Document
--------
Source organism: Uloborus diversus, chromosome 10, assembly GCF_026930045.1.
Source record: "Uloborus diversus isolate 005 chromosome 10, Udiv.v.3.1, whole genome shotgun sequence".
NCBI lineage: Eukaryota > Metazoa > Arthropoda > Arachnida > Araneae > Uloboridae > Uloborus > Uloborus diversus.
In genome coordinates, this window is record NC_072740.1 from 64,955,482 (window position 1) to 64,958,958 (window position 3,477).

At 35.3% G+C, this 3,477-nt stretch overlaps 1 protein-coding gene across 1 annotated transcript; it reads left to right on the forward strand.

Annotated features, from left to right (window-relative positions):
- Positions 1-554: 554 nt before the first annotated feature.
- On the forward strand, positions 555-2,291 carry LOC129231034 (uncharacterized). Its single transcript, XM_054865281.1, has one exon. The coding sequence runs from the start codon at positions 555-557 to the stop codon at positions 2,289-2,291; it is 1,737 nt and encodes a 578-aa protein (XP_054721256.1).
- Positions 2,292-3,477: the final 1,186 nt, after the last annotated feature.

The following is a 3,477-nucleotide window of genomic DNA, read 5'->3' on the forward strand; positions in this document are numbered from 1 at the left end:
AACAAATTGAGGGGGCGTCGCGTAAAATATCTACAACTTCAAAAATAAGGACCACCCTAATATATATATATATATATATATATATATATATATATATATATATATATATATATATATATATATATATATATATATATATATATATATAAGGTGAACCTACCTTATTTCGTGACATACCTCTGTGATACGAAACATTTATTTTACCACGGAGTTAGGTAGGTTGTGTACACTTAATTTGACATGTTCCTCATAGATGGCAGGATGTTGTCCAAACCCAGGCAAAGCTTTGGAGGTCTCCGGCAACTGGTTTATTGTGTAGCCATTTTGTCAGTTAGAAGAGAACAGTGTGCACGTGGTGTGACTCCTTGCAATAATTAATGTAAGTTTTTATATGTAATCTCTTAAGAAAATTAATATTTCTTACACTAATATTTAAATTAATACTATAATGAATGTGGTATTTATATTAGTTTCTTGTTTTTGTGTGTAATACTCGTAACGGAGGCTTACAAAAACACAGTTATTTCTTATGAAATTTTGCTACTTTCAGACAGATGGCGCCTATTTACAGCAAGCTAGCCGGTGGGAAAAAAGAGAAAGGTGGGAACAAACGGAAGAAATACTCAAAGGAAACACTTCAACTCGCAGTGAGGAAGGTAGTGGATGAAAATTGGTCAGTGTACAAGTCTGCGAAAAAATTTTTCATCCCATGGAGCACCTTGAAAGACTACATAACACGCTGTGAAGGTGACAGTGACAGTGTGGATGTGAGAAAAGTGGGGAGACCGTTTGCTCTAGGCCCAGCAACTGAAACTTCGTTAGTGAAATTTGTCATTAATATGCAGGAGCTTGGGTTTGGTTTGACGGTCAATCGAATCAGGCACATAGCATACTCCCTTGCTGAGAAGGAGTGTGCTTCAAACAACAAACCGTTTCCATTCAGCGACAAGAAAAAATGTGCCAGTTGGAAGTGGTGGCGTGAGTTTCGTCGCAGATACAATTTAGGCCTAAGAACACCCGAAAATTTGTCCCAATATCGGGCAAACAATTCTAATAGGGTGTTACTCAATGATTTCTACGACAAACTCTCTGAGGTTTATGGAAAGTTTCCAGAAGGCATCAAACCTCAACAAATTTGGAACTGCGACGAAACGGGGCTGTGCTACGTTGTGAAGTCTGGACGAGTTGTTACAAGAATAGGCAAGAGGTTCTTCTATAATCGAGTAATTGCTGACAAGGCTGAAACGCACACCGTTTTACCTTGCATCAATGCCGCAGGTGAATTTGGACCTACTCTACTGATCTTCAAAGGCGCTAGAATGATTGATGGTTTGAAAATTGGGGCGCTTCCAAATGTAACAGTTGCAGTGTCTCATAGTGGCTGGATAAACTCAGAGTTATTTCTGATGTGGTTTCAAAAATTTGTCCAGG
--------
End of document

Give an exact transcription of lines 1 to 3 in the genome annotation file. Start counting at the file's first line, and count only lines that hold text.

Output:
Source organism: Uloborus diversus, chromosome 10, assembly GCF_026930045.1.
Source record: "Uloborus diversus isolate 005 chromosome 10, Udiv.v.3.1, whole genome shotgun sequence".
NCBI lineage: Eukaryota > Metazoa > Arthropoda > Arachnida > Araneae > Uloboridae > Uloborus > Uloborus diversus.